In article <email@example.com>,
TELECOM Digest Editor wrote:
> [TELECOM Digest Editor's Note: ICANN _does_ deal with the DNS Roots
> and the top level domains, but part of that dealing includes the fact
> that _all registrars_ must go through ICANN and are forced to require
> of all web sites that they sign a contract turning final control of
> their web sites over to ICANN. You, as a web site owner must agree
> that ICANN's word is final and that disputes are to be settled by
> an arbitrator ICANN chooses.
I'm afraid you're overstating things a bit.
ICANN's arbitration authority is over the domain name. Period. It
has nothing to do with the content hosted at any site. They have
no control over any website (other than their own), simply the
name by which it's referenced.
> I would suggest that as soon as it is administratively convenient to
> do so, they begin amending their contracts which all of us have to
> sign firmly denouncing and repudiating spam/scam/phishing and all that
90% (or more) of the sort of email you are referring to originates
from virus infected home computers or compromised servers. You can
blow all the hot air and pass all the legislation you want, but
there's not a lot that it will accomplish regarding stopping it.
And the phishing sites that the mails connect you to, and that collect
the information, are typically unauthorized processes running on
similarly infected or compromised systems. Or sites running on hosting
company servers that typically only last a day or so before their
nature is discovered and they're shut down.
You might as well ask ICANN to outlaw computer viruses. It's
essentially the same thing, and would be about as effective.
John Meissen firstname.lastname@example.org
[TELECOM Digest Editor's Note: I would not ask, nor expect them to
'outlaw' viruses or spam. I would ask them to specify plainly with
no hesitation where they stand on that stuff, and at least attempt
to punish those sites where spam/scam/phishing seem to be the
total reason for their existence. Just as they now do not hesitate
to kill those domain names which may or do violate laws on trademarks
(for example ICANN will close your site in a minute if you assume a
name which is intended to capitalize (or make money) from a 'recognized'
business (just try for example to start a site called
'redcrosscharity.com' or 'disneeworld.org' or such. (Note my obvious
typing errors; that is how a scammer intending to confuse people into
giving money might do it. Believe me you, if those somehow slipped
past the registar and Red Cross or Disney complained to ICANN about
it, those names would be gone, instanter.
My favorite real life example was the black lady who started a social
issues web site to discuss the accomplishments of black Americans. Her
mistake was in taking the domain name African-Americans on Line or
AAOL.org. She meant well by it, but when aol.com found out about it
she was dead meat. (The real) aol.com could not get her to change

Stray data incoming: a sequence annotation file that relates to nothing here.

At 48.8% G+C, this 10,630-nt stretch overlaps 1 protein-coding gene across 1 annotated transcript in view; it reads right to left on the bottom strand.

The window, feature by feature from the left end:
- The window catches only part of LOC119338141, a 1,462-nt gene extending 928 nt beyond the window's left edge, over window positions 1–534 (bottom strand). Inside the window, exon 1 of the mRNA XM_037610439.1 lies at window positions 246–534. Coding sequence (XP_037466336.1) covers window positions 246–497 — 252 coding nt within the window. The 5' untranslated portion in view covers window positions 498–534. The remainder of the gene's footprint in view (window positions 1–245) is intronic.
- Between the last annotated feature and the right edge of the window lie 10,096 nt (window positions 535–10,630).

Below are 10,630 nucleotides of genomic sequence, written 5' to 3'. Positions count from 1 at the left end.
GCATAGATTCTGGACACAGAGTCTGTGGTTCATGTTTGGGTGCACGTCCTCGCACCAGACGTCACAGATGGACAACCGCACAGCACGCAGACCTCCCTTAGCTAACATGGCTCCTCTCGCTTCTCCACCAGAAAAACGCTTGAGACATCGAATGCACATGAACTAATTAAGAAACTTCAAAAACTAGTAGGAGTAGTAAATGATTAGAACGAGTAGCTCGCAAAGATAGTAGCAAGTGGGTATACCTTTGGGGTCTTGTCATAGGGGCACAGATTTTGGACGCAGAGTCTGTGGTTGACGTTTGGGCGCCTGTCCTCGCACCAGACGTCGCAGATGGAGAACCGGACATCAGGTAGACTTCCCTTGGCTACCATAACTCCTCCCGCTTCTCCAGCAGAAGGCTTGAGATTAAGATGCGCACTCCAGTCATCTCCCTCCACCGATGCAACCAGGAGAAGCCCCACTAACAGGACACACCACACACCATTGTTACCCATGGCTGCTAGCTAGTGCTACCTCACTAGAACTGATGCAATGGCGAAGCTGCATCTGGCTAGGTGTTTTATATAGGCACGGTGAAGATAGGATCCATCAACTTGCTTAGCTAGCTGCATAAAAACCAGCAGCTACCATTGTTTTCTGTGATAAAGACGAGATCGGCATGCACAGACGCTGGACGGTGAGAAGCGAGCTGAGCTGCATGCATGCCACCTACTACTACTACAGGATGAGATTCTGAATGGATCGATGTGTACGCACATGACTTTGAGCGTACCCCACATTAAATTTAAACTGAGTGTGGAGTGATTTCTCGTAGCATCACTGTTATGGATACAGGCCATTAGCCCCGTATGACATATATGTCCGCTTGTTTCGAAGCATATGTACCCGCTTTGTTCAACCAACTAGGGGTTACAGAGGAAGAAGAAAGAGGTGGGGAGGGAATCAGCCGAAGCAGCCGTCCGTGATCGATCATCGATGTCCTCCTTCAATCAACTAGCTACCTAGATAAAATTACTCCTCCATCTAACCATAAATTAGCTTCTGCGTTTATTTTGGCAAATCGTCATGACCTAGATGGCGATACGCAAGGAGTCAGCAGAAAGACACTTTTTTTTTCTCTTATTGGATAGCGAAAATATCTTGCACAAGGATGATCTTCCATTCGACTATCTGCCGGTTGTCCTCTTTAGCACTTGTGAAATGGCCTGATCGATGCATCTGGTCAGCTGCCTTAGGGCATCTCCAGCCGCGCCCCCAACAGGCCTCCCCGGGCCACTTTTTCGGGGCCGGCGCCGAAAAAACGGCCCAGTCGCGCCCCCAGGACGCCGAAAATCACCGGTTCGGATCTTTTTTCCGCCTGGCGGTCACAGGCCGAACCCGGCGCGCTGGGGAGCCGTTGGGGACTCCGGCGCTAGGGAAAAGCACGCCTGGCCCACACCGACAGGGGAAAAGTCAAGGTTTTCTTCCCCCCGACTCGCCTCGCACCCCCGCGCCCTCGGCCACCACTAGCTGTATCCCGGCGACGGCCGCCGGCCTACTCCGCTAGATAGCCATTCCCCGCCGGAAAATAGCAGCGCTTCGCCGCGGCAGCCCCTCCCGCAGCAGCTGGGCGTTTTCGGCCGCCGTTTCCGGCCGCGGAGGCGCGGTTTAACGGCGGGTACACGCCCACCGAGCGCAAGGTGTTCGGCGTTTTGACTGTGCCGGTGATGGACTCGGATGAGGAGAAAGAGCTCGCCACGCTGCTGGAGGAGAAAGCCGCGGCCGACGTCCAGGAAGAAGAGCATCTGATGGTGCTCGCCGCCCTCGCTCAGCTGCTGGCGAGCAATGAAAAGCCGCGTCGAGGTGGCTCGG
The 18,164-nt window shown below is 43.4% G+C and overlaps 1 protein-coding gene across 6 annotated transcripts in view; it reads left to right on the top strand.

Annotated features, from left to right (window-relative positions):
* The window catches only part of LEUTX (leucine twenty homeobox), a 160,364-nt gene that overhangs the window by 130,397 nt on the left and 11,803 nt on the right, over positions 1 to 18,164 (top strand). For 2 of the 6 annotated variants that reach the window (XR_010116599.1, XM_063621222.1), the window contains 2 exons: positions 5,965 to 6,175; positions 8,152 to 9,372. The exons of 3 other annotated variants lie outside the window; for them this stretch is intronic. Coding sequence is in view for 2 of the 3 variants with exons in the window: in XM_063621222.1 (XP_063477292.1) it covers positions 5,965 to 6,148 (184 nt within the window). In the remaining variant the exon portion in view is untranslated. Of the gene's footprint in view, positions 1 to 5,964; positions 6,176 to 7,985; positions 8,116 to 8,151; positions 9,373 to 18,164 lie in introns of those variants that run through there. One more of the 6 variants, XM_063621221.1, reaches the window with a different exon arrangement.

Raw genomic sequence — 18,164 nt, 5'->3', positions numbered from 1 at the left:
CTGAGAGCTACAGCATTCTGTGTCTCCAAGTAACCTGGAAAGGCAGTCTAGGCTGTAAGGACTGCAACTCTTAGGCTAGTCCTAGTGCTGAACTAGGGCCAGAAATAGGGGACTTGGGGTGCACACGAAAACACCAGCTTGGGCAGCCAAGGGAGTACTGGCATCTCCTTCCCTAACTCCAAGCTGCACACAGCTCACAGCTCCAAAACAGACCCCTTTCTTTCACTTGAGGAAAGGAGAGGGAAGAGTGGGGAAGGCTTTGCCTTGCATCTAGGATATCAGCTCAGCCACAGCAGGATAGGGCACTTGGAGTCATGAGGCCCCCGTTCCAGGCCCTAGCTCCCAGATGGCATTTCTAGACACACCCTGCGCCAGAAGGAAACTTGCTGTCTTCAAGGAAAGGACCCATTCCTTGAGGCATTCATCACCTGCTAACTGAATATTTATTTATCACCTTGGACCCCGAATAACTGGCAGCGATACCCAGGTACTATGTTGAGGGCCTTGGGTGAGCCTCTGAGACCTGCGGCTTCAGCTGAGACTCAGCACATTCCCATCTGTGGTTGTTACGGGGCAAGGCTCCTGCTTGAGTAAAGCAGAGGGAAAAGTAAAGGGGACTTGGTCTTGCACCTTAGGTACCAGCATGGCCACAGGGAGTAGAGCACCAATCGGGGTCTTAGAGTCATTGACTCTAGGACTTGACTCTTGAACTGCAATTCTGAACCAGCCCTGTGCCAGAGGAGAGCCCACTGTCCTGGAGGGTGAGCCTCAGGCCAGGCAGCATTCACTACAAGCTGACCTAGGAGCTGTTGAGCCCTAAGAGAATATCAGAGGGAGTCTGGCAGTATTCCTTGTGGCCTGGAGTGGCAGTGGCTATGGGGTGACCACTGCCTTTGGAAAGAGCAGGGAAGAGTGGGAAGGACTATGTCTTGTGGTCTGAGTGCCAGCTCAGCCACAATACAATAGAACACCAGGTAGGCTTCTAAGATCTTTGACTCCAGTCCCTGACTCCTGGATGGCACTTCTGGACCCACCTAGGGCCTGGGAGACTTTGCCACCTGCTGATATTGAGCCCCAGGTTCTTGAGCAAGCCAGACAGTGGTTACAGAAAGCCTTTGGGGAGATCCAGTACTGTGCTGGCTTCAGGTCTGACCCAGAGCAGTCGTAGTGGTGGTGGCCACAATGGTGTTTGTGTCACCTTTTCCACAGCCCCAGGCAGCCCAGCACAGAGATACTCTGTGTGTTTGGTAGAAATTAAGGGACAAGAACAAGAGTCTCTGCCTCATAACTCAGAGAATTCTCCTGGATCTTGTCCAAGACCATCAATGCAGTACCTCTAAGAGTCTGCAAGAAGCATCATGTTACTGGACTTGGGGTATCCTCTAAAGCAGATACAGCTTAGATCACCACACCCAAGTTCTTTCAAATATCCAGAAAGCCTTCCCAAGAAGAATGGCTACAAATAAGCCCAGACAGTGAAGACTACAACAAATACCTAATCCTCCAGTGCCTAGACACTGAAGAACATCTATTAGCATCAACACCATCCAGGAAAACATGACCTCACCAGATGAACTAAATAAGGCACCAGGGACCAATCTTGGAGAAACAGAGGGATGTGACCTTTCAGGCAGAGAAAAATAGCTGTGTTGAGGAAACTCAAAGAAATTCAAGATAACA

_her_ name so they went to ICANN, got her placed in arbitration and
let ICANN do her in instead. She woke up one day and found her domain
name missing from root. She appealed to her ISP, which passed the buck
to the registrar, which in turn bucked it up the line to ICANN; they
told her flat out that (anything)AOL or AOL(anything) was reserved,
could not be used, etc, and that ended the discussion. I am only
suggesting that ICANN should take that firm stance with 'certain'
sites and after due dilegence and investigation 'excommunicate' those
guys in the same way. And if the ISP, who is the closest to the action
won't purge itself of that nuisance, then dump him also. Let it work
its way down from ICANN through the registrar level to the ISP, and
so on. If ICANN started making a lot of noise on the problems of the
net these days -- really raising hell Mother Jones style -- it _would_
make a difference. All be gone today, tomorrow, or next week or next
year?; probably not. But if ISPs (the closest ones to the action as we
know) understood with no doubt in their mind that their own status
was in jeopardy if they permitted that customer to remain on board,
things would be begin to change radically.
It would be a lot like now, where individual netters decide to cut
off entire blocks of IP numbers pissing off a large number of users
in order to pressure someone down the line to sacrifice some nuisance
on their system, but unlike now, where the pissed off users (coming
from either direction) simply route around the troubled spot, it
would carry a lot more weight if ICANN went down the line and started
blitzing one ISP after another until they all woke up, and did so with
the legal authority of those contracts they are so fond of making us
all sign. And if the ISP closest to the action stalled or would not
cooperate, then maybe we need to decide what to do about you as the
_registrar_ and find someone who can obey rules instead.
But ICANN is _not about_ to amend their contracts, now or in the
future, to either pronounce spam/scam to be a scourge or take any
action against it. That would be contrary to what Vint Cerf and
Esther Dyson envision the net to be. PAT]